Fire equipment operator Dylan Mills with the Duluth Fire Department has a personal connection to this day. His father, Fire Capt. Robert Mills, is one of the 19 firefighters with the department who died in the line of duty. The department’s marine unit is named Marine 19 in honor of those 19 men.
“He was with the department for 29 years,” Mills said. “That was before I started. We never got to work together as he was diagnosed with cancer and forced to retire at some point.”
Robert died in 2010 of a form of brain cancer that’s more common among fire service workers. Just last September, Mills and his family spent this same weekend out in Colorado Springs, Colorado, at the International Association of Fire Fighters Fallen Fire Fighter Memorial where his father’s name was added to a wall of remembrance.
“It was pretty special to be out there for that,” Mills said. “It was a neat way to honor him, with firefighters from all over the U.S. and Canada gathered together. It’s weird to think of it now, considering how many people were crowded together. With COVID, it makes it seem like 10 years ago.”
This year’s memorial service took place virtually with a video service shared online.
For Mills, it’s not just a day of remembrance
“It’s definitely a day to reflect, but also a chance to look at what we can do to prevent these kinds of things from happening,” Mills said.
Expectations and dangers for firefighters have grown exponentially in the past decade. While the basics of extinguishing fires remains somewhat the same, Mills said there are aspects of the job that are more difficult to deal with.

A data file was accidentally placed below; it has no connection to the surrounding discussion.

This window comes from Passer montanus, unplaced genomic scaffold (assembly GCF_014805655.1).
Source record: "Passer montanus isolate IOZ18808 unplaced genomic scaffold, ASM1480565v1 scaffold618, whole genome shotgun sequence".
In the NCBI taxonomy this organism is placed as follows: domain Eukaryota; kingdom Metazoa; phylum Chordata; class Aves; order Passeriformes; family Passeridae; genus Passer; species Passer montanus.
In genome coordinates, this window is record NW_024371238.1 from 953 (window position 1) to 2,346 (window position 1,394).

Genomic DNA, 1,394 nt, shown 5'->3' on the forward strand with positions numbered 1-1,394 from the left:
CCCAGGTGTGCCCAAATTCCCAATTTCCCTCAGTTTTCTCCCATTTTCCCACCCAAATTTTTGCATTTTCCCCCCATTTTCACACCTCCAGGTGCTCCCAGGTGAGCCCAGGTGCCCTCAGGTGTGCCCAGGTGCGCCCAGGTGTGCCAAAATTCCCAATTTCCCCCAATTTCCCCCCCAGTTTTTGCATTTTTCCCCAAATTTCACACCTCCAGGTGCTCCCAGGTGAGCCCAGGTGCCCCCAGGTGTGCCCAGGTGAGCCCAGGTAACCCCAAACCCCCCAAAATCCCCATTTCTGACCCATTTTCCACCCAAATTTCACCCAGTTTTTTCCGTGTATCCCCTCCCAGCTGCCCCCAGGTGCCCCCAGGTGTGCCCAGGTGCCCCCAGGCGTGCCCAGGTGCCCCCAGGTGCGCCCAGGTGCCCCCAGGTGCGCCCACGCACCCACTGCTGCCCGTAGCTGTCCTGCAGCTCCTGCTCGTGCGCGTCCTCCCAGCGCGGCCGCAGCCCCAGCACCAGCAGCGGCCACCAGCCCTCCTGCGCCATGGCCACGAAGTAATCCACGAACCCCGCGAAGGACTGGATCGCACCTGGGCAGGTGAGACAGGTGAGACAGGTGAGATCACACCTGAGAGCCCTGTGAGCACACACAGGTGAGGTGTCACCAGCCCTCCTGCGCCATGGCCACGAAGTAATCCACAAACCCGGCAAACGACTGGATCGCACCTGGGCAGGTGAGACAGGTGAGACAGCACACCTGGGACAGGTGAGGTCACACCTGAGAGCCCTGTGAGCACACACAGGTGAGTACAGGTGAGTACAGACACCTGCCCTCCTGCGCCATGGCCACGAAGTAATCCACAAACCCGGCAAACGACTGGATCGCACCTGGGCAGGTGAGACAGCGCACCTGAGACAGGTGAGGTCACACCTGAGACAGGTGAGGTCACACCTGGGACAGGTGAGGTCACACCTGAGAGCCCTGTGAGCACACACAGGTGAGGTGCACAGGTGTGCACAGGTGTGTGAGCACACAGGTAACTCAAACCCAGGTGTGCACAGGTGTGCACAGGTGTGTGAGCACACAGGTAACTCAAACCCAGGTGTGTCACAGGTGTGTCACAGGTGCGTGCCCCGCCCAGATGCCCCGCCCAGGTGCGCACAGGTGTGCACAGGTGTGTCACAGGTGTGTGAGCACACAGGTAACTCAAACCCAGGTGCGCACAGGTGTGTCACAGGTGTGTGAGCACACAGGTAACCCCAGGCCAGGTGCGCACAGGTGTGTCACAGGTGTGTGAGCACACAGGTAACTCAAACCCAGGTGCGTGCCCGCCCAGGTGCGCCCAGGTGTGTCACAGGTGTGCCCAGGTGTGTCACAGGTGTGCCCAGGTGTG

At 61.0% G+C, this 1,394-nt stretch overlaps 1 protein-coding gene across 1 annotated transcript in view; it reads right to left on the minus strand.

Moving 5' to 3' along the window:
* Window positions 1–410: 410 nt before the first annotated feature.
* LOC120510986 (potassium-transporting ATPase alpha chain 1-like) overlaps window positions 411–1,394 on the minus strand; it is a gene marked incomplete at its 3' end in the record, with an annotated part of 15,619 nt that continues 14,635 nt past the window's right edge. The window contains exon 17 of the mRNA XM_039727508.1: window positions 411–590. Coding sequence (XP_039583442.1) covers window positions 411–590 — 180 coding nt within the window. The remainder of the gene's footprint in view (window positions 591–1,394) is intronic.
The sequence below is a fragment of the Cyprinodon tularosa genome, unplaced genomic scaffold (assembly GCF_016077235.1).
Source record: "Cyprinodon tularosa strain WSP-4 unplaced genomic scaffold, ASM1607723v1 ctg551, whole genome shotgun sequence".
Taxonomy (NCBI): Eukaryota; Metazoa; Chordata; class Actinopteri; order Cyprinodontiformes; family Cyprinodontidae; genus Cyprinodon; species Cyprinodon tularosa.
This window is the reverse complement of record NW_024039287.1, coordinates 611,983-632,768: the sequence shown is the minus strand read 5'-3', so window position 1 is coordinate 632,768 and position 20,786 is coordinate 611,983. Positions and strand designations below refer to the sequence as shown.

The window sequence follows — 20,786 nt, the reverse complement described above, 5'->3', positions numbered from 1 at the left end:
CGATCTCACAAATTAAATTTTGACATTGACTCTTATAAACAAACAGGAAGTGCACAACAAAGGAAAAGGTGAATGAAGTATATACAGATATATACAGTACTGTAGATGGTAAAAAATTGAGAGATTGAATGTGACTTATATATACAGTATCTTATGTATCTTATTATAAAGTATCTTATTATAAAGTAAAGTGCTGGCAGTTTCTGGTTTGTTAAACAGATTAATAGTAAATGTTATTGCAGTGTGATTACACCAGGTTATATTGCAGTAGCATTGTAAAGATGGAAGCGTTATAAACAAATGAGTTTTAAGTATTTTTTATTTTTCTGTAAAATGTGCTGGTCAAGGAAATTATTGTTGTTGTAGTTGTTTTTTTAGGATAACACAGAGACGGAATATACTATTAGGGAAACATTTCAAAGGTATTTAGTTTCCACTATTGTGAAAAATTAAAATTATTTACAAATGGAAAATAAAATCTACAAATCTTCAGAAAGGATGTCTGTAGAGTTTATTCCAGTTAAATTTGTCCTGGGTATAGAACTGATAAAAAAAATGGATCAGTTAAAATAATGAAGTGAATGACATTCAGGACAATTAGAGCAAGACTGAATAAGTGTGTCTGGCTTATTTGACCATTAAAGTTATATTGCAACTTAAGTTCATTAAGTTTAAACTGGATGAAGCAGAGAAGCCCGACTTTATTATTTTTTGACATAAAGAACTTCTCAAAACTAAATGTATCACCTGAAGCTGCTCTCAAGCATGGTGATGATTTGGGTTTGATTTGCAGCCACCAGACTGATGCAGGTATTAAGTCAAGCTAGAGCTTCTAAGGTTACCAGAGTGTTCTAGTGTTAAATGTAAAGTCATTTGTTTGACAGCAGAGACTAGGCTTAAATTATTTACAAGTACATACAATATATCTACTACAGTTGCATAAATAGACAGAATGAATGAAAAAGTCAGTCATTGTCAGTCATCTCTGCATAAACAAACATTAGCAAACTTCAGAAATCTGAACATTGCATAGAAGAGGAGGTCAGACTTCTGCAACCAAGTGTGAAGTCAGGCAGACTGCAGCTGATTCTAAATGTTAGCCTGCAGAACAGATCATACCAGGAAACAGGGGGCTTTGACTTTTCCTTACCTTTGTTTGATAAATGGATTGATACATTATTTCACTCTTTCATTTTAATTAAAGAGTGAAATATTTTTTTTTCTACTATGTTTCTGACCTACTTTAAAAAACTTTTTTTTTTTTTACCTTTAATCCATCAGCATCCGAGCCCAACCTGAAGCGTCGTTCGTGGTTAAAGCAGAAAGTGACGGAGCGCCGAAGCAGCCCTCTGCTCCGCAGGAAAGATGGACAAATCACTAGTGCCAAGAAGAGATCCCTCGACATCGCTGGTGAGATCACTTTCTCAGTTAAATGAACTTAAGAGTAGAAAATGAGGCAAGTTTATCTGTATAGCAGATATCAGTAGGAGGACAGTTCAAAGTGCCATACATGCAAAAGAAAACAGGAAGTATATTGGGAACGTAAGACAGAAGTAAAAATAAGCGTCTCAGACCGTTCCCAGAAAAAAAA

“Cancer is one of them, along with mental health and safety in general,” he said. “We have to deal with things like (post-traumatic stress disorder) and health concerns, like COVID. We have to acknowledge these things, and talk about them so that tomorrow we can continue to make this a safer place, not just for us, but for the citizens we serve.”
Along with the rising challenges, Mills said he’s seen the department make some changes and improvements to help support firefighters in his 10 years of experience. They’ve taken steps to mitigate cancer risk by changing equipment. The department has developed peer support groups to open up dialogues about mental health. And there’s a new focus on wellness in general among the firefighters, thanks to a wellness program partnership with the College of St. Scholastica.
“At the end of the day, more firefighters die of heart attacks than anything else,” Mills said. “So we’re trying to provide more opportunities for extensive health screenings and work on physical health and wellness.”
Steps like these help keep firefighters in good condition to face whatever issues might arise tomorrow.